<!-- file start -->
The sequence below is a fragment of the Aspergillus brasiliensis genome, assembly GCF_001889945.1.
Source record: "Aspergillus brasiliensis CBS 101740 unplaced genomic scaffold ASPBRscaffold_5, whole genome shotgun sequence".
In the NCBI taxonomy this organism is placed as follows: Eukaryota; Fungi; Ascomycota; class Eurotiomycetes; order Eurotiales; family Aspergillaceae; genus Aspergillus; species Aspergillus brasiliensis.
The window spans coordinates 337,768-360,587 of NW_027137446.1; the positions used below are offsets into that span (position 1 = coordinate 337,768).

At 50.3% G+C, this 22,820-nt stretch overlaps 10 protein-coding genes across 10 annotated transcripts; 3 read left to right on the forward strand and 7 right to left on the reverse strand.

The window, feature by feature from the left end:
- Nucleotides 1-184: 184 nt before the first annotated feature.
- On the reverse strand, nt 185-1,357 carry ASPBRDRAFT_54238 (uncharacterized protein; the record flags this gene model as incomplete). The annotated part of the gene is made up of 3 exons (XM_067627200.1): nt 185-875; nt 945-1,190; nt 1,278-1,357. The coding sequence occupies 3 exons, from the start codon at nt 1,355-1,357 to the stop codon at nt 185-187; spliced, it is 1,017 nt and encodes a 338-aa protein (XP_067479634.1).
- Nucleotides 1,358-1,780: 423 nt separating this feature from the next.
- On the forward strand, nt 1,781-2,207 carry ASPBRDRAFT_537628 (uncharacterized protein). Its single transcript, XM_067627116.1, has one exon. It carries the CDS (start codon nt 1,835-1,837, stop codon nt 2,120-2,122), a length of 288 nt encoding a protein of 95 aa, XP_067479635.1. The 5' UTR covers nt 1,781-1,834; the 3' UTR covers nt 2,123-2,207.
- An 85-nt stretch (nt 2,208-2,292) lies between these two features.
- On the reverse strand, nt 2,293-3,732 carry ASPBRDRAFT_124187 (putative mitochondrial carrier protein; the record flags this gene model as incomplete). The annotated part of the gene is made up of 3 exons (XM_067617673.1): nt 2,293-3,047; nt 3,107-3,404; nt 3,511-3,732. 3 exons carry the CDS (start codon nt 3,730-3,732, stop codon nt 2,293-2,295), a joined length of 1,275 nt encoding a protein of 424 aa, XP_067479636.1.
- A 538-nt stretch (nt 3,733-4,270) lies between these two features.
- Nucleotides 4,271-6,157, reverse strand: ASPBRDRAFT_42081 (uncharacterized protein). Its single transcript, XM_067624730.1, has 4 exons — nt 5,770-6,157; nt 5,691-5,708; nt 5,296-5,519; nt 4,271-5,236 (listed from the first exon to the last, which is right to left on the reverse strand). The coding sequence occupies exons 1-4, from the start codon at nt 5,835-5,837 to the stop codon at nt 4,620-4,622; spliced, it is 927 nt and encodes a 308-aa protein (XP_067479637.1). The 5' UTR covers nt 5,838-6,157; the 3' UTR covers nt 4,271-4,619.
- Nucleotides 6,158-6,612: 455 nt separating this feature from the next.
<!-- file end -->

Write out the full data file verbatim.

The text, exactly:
The sequence below is a fragment of the Aspergillus brasiliensis genome, assembly GCF_001889945.1.
Source record: "Aspergillus brasiliensis CBS 101740 unplaced genomic scaffold ASPBRscaffold_5, whole genome shotgun sequence".
In the NCBI taxonomy this organism is placed as follows: Eukaryota; Fungi; Ascomycota; class Eurotiomycetes; order Eurotiales; family Aspergillaceae; genus Aspergillus; species Aspergillus brasiliensis.
The window spans coordinates 337,768-360,587 of NW_027137446.1; the positions used below are offsets into that span (position 1 = coordinate 337,768).

At 50.3% G+C, this 22,820-nt stretch overlaps 10 protein-coding genes across 10 annotated transcripts; 3 read left to right on the forward strand and 7 right to left on the reverse strand.

The window, feature by feature from the left end:
- Nucleotides 1-184: 184 nt before the first annotated feature.
- On the reverse strand, nt 185-1,357 carry ASPBRDRAFT_54238 (uncharacterized protein; the record flags this gene model as incomplete). The annotated part of the gene is made up of 3 exons (XM_067627200.1): nt 185-875; nt 945-1,190; nt 1,278-1,357. The coding sequence occupies 3 exons, from the start codon at nt 1,355-1,357 to the stop codon at nt 185-187; spliced, it is 1,017 nt and encodes a 338-aa protein (XP_067479634.1).
- Nucleotides 1,358-1,780: 423 nt separating this feature from the next.
- On the forward strand, nt 1,781-2,207 carry ASPBRDRAFT_537628 (uncharacterized protein). Its single transcript, XM_067627116.1, has one exon. It carries the CDS (start codon nt 1,835-1,837, stop codon nt 2,120-2,122), a length of 288 nt encoding a protein of 95 aa, XP_067479635.1. The 5' UTR covers nt 1,781-1,834; the 3' UTR covers nt 2,123-2,207.
- An 85-nt stretch (nt 2,208-2,292) lies between these two features.
- On the reverse strand, nt 2,293-3,732 carry ASPBRDRAFT_124187 (putative mitochondrial carrier protein; the record flags this gene model as incomplete). The annotated part of the gene is made up of 3 exons (XM_067617673.1): nt 2,293-3,047; nt 3,107-3,404; nt 3,511-3,732. 3 exons carry the CDS (start codon nt 3,730-3,732, stop codon nt 2,293-2,295), a joined length of 1,275 nt encoding a protein of 424 aa, XP_067479636.1.
- A 538-nt stretch (nt 3,733-4,270) lies between these two features.
- Nucleotides 4,271-6,157, reverse strand: ASPBRDRAFT_42081 (uncharacterized protein). Its single transcript, XM_067624730.1, has 4 exons — nt 5,770-6,157; nt 5,691-5,708; nt 5,296-5,519; nt 4,271-5,236 (listed from the first exon to the last, which is right to left on the reverse strand). The coding sequence occupies exons 1-4, from the start codon at nt 5,835-5,837 to the stop codon at nt 4,620-4,622; spliced, it is 927 nt and encodes a 308-aa protein (XP_067479637.1). The 5' UTR covers nt 5,838-6,157; the 3' UTR covers nt 4,271-4,619.
- Nucleotides 6,158-6,612: 455 nt separating this feature from the next.